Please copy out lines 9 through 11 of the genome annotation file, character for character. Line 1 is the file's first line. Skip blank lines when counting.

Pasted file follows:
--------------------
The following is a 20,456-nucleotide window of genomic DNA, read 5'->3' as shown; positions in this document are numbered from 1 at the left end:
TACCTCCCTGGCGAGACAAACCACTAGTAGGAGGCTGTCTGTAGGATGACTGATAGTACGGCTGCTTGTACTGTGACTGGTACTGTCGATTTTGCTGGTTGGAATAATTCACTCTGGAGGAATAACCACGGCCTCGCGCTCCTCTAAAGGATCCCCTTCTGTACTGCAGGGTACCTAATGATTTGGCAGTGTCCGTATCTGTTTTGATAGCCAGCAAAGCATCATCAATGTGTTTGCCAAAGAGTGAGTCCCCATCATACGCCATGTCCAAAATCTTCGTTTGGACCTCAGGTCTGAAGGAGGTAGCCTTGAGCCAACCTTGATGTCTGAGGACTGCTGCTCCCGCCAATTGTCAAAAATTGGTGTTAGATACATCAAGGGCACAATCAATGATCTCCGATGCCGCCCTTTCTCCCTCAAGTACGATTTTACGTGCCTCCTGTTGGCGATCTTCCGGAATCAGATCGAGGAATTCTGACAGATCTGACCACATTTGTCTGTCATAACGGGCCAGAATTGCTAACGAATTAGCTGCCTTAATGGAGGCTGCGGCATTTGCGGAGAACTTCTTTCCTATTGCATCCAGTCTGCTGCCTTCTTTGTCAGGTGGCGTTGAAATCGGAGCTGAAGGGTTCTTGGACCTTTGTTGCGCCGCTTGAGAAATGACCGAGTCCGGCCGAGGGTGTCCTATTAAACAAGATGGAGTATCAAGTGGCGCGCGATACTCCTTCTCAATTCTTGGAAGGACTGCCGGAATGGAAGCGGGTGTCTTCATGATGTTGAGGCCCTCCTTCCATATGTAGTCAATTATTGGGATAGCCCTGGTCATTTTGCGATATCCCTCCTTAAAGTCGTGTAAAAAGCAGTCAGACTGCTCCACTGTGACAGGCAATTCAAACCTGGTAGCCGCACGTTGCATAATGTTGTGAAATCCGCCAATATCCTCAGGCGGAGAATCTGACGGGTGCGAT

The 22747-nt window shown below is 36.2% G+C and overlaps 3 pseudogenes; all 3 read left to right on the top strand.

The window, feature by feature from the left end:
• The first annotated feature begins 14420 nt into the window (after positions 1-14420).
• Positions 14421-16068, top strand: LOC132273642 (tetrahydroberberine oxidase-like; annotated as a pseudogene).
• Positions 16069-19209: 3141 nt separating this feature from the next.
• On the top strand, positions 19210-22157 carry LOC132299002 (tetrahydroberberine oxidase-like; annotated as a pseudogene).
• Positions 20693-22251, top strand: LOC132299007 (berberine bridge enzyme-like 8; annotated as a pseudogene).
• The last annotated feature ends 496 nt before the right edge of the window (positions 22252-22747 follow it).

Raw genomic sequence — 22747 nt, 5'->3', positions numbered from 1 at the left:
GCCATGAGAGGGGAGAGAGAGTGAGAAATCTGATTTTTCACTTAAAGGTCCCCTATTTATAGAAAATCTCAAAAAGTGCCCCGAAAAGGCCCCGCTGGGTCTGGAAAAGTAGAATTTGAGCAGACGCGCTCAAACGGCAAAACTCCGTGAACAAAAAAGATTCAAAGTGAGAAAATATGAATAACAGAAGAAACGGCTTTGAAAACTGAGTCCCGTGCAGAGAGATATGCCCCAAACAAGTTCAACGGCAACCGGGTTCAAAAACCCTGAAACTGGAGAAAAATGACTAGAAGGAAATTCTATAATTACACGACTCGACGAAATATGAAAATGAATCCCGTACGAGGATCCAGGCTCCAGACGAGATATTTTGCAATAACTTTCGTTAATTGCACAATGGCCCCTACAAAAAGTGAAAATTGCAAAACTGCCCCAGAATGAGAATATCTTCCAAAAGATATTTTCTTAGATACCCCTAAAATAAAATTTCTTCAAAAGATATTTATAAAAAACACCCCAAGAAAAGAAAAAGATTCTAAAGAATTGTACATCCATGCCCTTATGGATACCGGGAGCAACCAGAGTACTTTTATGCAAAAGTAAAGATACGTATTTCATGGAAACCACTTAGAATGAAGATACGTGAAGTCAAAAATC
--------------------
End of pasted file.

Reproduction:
• Positions 20693-22251, top strand: LOC132299007 (berberine bridge enzyme-like 8; annotated as a pseudogene).
• The last annotated feature ends 496 nt before the right edge of the window (positions 22252-22747 follow it).

Raw genomic sequence — 22747 nt, 5'->3', positions numbered from 1 at the left: